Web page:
The Los Angeles Times reports that the U.S. Census Bureau, in their initial reports, vastly overestimated the number of same-sex households in the United States:
The 2010 census overestimated the number of households with same-sex married couples by more than 160%, the U.S. Census Bureau announced Tuesday.
The 2010 census first reported that there were 349,377 same-sex married-couple households and 552,620 same-sex unmarried-partner households across the country.
On Tuesday officials said they had revised the count to 131,729 same-sex married-couple[s] and 514,735 same-sex unmarried-partner households.
In other words, the actual number of same-sex households in America is tiny - only 0.773%.
Of course, these revised national numbers also change the landscape on the state level.
In Minnesota for instance, the StarTribune reports:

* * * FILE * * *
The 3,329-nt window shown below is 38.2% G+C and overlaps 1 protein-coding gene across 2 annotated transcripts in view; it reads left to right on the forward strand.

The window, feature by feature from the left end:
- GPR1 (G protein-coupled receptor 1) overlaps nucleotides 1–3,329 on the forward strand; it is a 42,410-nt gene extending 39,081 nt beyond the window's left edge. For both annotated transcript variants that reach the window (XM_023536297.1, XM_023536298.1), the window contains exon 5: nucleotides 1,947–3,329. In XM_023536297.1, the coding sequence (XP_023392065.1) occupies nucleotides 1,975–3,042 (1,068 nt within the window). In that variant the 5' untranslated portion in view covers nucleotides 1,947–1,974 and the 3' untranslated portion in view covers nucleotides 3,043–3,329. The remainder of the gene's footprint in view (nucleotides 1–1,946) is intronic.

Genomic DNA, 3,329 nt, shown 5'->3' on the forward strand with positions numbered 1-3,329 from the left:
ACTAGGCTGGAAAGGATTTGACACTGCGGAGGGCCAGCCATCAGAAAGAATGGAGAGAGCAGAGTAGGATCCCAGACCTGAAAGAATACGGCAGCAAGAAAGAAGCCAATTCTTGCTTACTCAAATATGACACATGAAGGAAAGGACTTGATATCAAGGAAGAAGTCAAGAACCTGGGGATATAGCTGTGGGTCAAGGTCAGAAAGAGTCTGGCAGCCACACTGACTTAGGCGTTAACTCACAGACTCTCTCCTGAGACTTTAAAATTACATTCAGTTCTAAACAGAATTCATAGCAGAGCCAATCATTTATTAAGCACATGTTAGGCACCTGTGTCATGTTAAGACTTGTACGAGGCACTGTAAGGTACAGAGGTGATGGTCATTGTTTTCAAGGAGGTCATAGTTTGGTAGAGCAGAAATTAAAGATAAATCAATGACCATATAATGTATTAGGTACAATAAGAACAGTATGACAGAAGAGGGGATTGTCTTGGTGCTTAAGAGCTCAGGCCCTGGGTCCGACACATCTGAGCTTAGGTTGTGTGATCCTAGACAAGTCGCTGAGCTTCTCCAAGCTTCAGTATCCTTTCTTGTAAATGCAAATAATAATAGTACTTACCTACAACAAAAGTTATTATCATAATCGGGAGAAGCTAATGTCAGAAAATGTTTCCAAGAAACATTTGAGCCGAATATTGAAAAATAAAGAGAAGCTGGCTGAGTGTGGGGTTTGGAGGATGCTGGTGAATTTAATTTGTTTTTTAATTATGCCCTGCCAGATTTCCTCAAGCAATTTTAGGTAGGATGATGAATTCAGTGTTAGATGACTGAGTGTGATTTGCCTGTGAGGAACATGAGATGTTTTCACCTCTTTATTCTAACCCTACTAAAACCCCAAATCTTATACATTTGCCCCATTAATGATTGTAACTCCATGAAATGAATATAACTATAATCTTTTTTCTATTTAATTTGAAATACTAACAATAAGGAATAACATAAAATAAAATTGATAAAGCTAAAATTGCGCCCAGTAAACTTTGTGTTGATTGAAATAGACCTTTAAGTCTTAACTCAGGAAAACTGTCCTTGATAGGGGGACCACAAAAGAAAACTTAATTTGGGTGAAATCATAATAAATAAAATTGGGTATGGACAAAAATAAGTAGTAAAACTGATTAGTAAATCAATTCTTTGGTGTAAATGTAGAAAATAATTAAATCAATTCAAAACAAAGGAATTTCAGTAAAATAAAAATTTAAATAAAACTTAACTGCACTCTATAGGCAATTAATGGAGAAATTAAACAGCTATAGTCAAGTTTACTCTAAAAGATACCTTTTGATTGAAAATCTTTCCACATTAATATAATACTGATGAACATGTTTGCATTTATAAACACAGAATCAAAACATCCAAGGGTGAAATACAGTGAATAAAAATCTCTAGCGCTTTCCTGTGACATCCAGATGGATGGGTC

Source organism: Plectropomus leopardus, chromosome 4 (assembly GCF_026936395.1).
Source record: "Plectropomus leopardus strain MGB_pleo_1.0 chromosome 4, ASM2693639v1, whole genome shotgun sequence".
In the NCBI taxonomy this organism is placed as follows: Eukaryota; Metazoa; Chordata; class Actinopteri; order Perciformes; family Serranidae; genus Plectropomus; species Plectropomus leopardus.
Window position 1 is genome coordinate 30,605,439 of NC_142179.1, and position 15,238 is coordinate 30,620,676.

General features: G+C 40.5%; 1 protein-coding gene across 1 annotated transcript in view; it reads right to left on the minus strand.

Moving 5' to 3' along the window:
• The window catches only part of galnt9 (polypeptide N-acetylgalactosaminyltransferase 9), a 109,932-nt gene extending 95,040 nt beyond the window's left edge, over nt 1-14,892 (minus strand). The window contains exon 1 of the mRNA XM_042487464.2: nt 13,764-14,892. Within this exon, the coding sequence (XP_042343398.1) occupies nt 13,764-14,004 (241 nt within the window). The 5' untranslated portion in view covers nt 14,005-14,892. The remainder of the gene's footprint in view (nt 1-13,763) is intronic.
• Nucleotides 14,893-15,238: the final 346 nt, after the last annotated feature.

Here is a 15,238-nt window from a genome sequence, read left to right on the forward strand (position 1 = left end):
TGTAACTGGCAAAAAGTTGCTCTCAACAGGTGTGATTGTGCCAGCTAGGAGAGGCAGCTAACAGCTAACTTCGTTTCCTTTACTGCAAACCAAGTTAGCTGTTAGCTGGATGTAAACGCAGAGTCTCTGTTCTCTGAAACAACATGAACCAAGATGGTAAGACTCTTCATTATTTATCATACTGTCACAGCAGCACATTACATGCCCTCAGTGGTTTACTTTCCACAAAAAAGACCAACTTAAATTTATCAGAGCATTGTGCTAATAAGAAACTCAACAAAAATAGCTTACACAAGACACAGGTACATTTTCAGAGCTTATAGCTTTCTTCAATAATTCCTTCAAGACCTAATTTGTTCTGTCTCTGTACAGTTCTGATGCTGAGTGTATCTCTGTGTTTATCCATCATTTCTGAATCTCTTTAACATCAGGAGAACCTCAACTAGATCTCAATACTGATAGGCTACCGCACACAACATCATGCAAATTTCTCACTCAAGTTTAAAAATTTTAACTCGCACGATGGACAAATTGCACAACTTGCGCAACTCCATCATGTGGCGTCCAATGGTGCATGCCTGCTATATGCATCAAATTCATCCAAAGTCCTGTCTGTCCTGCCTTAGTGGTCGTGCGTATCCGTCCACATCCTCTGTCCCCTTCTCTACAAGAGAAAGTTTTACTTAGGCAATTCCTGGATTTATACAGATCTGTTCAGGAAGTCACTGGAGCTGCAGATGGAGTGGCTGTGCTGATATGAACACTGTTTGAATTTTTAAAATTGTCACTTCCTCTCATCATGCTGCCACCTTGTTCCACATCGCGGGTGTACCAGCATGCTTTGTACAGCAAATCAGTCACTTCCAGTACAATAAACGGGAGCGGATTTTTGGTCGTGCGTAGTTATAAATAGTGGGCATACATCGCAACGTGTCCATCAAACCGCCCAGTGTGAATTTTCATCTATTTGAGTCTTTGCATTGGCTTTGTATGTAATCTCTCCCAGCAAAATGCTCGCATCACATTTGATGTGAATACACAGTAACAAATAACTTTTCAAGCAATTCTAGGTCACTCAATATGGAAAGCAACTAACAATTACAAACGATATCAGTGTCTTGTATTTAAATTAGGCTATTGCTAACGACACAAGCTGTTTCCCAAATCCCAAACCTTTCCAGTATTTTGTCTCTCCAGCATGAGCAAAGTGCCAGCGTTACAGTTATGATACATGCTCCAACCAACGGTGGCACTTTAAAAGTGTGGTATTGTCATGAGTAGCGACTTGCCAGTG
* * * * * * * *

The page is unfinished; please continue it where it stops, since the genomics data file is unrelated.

The original census data counted 4,325 same-sex couples who identified themselves as married and living together in Minnesota -- three times higher than the revised figure [~1,300]. The original census data also counted 13,718 same-sex couples living together in Minnesota, regardless of marital status, while the revised estimate is now only 10,207.
And in New Jersey, the Star-Ledger reports:
"...the U.S. Census Bureau said a statistical snafu inflated earlier totals, and there are actually fewer gay and lesbian couples living together in the Garden State than previously estimated.
The Census now says there were 16,875 same-sex couples living together in 2010, down from original estimate of 24,112 released two months ago. Notably, the new figures drop the number of married same-sex couples living together in New Jersey to 4,447 down from nearly 11,000."
Or, take a look at California, via the Sacramento Bee:
In California, the Census Bureau said, 0.726 percent of households are same-sex couples, markedly lower than the 2000 census figure for the state.
Again, less than one percent.